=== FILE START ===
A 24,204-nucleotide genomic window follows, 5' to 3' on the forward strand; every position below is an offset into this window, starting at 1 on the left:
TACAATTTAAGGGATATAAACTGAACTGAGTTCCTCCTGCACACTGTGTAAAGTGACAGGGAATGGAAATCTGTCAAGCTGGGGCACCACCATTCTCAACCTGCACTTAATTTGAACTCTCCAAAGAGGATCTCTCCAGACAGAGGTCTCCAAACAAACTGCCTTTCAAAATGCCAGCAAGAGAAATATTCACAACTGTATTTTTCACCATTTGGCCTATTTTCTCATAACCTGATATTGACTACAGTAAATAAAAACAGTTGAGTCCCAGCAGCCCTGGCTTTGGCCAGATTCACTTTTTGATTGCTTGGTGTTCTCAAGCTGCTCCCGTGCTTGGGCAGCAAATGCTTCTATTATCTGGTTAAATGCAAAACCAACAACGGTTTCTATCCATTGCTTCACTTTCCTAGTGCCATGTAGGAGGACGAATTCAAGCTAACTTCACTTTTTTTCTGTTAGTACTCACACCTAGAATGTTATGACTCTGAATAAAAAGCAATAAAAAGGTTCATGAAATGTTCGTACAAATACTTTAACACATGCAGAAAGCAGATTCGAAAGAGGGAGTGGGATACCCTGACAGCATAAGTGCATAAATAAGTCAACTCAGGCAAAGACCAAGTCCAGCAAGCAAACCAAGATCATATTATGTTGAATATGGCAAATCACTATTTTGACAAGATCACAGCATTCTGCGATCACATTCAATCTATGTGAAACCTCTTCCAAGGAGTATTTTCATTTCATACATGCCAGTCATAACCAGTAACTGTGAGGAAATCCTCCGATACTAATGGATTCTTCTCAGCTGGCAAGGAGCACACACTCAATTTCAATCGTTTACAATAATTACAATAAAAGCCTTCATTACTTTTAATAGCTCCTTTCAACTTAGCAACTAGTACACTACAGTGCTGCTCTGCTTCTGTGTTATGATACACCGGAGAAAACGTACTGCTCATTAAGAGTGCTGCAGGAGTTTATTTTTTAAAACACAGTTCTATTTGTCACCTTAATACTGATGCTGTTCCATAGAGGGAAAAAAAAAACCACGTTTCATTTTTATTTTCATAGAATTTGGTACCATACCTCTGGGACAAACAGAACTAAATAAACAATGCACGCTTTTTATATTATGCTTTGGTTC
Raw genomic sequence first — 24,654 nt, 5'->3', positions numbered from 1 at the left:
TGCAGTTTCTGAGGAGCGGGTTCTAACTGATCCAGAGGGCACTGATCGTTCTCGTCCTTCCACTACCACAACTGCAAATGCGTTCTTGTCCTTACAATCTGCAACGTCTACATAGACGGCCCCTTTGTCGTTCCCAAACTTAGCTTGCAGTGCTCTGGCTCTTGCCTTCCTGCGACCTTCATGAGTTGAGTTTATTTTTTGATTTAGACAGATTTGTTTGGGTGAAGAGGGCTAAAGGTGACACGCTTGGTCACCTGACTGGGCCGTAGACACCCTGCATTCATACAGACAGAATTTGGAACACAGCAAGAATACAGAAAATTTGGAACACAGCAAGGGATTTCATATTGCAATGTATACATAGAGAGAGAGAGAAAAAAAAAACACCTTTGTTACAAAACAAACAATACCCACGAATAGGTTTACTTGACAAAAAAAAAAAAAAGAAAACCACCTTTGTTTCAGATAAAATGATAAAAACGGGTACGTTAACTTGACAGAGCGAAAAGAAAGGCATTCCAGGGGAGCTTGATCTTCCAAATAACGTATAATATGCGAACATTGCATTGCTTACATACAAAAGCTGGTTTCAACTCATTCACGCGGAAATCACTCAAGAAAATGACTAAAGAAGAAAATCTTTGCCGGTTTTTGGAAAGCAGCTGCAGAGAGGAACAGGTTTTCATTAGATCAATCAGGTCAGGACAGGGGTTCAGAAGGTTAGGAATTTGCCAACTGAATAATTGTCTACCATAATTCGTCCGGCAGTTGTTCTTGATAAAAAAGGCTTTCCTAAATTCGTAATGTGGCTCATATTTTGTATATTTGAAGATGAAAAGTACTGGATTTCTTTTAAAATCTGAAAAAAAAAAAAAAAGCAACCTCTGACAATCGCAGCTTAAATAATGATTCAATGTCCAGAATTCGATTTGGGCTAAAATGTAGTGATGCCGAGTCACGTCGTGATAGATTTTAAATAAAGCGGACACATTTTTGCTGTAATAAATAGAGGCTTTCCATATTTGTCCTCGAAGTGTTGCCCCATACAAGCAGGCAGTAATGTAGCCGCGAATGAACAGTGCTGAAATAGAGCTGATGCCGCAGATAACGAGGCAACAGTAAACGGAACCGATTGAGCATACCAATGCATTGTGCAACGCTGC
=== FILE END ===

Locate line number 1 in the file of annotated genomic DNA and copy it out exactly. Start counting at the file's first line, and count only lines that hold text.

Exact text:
A 24,204-nucleotide genomic window follows, 5' to 3' on the forward strand; every position below is an offset into this window, starting at 1 on the left: